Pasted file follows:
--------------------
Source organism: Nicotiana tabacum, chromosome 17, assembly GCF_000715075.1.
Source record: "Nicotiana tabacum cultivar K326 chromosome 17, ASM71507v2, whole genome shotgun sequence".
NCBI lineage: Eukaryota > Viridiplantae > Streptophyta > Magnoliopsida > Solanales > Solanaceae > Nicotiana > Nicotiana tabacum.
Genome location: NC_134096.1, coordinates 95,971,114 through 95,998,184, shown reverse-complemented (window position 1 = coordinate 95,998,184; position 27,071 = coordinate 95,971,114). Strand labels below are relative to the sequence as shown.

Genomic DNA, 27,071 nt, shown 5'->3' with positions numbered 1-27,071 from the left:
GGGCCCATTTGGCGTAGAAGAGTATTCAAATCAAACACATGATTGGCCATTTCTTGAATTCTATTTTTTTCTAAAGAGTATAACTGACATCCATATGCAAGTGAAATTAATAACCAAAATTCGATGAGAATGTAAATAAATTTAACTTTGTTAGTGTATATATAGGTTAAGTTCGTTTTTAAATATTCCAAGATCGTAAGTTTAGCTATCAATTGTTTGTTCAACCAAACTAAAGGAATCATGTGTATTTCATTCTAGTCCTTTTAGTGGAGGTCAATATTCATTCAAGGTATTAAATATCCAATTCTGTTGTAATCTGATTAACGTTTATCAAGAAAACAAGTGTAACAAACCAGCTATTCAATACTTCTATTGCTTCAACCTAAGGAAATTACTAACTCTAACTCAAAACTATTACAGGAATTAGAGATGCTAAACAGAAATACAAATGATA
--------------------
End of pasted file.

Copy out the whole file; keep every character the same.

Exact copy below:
Source organism: Nicotiana tabacum, chromosome 17, assembly GCF_000715075.1.
Source record: "Nicotiana tabacum cultivar K326 chromosome 17, ASM71507v2, whole genome shotgun sequence".
NCBI lineage: Eukaryota > Viridiplantae > Streptophyta > Magnoliopsida > Solanales > Solanaceae > Nicotiana > Nicotiana tabacum.
Genome location: NC_134096.1, coordinates 95,971,114 through 95,998,184, shown reverse-complemented (window position 1 = coordinate 95,998,184; position 27,071 = coordinate 95,971,114). Strand labels below are relative to the sequence as shown.

Genomic DNA, 27,071 nt, shown 5'->3' with positions numbered 1-27,071 from the left:
GGGCCCATTTGGCGTAGAAGAGTATTCAAATCAAACACATGATTGGCCATTTCTTGAATTCTATTTTTTTCTAAAGAGTATAACTGACATCCATATGCAAGTGAAATTAATAACCAAAATTCGATGAGAATGTAAATAAATTTAACTTTGTTAGTGTATATATAGGTTAAGTTCGTTTTTAAATATTCCAAGATCGTAAGTTTAGCTATCAATTGTTTGTTCAACCAAACTAAAGGAATCATGTGTATTTCATTCTAGTCCTTTTAGTGGAGGTCAATATTCATTCAAGGTATTAAATATCCAATTCTGTTGTAATCTGATTAACGTTTATCAAGAAAACAAGTGTAACAAACCAGCTATTCAATACTTCTATTGCTTCAACCTAAGGAAATTACTAACTCTAACTCAAAACTATTACAGGAATTAGAGATGCTAAACAGAAATACAAATGATA